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Hanging Out section guide

• Hanging Out Home
• Related discussion

Balls
• Pink balls
• Roofing it
• Urban fishing
• Over the fence

Choosing Teams
• Choosing up
• Once, twice, three: shoot!
• Odd man out

Rules and Rites
• Making the rules
• Chips on the ball
• Do over
• Fields of play
• Imaginary runners

Moods and Seasons
• Tops Season
• Making a league
• Calling the game
• The Dark Side

Our Neighborhood
• The candy store
• The ice cream man
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Memorable Games
• Death Step
• Stickball in the Sticks
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Member spotlight section guide

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Member Spotlight
• Kickball
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Hanging Out
• Pink balls
• Choosing up
• Making the rules
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Special Topics
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Related discussions
• Tell your story
• Where was your hang out?



Imaginary runners

Kid jumping toward base
Click for bigger picture
This runner is not imaginary!
Lack of real players also affected the way you'd manage baserunning. If you were on base in a punchball game and it was your turn to hit, someone would pinch run for you. In situations where there were too few men to cover the bases, you'd employ phantoms, calling out "Imaginary runner on first." Imaginary runner(s), were cosmically linked, invisibly bound and of the exact same speed as a real runner stationed on another base. In a situation with a imaginary runner on first and a real runner on second, if the fielding player caught a ground ball and stepped on second before the real runner went from second to third, the imaginary runner would be forced out. Questionable force outs of phantom runners was fodder for many a heated street game argument.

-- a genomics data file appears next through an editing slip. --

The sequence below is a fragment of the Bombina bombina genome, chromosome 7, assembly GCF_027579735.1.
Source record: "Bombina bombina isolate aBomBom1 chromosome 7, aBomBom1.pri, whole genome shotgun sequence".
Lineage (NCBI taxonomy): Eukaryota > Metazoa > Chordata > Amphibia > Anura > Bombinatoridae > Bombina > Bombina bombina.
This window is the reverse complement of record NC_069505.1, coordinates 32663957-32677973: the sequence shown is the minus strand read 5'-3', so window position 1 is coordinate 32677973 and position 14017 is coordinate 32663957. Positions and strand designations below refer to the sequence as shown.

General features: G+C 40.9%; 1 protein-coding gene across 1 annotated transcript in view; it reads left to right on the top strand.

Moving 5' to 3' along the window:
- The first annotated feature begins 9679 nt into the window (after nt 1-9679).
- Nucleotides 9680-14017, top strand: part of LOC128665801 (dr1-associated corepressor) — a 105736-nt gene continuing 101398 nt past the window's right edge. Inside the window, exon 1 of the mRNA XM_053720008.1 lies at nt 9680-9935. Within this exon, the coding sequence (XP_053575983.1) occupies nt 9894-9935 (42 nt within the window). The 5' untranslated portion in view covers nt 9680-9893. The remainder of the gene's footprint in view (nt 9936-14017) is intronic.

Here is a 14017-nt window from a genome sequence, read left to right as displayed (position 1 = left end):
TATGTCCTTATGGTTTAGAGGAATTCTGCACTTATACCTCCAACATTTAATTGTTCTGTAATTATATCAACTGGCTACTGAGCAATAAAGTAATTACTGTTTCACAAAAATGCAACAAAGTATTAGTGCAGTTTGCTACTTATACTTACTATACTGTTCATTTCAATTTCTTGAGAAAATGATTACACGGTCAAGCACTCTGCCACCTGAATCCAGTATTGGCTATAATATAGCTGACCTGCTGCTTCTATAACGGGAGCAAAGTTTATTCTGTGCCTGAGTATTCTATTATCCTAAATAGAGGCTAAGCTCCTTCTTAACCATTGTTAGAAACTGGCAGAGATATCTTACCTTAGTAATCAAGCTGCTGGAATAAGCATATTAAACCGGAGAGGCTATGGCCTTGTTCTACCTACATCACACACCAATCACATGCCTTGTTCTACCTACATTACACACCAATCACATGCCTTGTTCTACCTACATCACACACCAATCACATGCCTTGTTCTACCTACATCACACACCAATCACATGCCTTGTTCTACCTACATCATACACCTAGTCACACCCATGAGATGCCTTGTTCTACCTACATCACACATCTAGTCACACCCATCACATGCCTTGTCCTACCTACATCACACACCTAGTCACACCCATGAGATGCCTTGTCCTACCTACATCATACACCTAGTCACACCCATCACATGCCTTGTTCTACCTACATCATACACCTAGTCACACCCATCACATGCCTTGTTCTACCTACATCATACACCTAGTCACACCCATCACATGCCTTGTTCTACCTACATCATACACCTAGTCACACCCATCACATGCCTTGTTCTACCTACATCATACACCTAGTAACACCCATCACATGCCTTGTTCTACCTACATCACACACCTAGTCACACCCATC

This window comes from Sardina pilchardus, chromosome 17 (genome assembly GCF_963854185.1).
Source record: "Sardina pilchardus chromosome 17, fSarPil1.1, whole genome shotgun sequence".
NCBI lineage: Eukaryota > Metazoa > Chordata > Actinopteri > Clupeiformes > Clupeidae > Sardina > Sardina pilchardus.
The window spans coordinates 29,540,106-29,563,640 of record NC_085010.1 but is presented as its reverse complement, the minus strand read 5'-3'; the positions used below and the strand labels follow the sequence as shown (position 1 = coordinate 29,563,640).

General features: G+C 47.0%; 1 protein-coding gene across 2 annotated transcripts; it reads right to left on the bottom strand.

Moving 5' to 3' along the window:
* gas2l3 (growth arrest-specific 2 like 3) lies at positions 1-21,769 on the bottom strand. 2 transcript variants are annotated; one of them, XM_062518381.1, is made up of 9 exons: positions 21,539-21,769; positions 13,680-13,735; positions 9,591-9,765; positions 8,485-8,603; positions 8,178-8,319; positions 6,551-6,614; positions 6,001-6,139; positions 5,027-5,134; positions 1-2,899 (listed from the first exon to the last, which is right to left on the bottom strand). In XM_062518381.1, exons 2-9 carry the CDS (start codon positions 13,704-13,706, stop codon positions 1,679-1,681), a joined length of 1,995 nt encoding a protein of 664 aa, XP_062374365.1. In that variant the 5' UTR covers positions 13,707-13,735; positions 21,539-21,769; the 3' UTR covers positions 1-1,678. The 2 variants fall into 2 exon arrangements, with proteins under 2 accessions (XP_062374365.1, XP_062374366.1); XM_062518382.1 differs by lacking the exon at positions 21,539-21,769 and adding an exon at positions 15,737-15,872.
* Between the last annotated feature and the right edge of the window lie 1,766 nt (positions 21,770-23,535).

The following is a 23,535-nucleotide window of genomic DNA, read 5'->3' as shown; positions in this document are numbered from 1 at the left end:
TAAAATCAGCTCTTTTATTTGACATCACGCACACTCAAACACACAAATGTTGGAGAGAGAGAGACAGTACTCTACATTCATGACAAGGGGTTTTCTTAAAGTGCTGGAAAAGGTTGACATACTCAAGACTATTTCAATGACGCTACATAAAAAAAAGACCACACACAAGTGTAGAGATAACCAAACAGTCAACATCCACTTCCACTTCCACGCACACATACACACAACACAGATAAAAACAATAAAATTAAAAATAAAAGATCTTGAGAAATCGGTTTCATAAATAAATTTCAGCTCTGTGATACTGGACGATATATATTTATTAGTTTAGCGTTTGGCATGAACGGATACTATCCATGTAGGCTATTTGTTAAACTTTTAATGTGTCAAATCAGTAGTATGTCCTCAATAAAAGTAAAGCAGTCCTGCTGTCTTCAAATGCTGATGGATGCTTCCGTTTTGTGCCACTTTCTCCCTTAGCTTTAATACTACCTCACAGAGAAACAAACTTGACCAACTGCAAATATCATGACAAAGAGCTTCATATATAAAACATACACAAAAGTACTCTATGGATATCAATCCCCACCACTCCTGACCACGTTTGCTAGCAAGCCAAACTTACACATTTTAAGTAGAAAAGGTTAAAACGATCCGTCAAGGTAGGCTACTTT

Keeping track of the score in these games was an important assignment. Sometimes, one of the guys sitting out would serve as "official scorekeeper," but both teams usually had to keep tabs on what was going on and be willing to vociferously argue their case when a disagreement arose. Explaining the circumstances of the last several runs or outs was critical, for truth and justice would win out if you could prove your point. The most severe arguments usually revolved around judgement calls in close plays made in the heat of competition. While some kids would be known to play unfairly and argue even when they knew they were wrong, most arguments reflected honest disagreements. During these debates passions would flare, fights could arise and the need for cool heads and methods of arbitration were key


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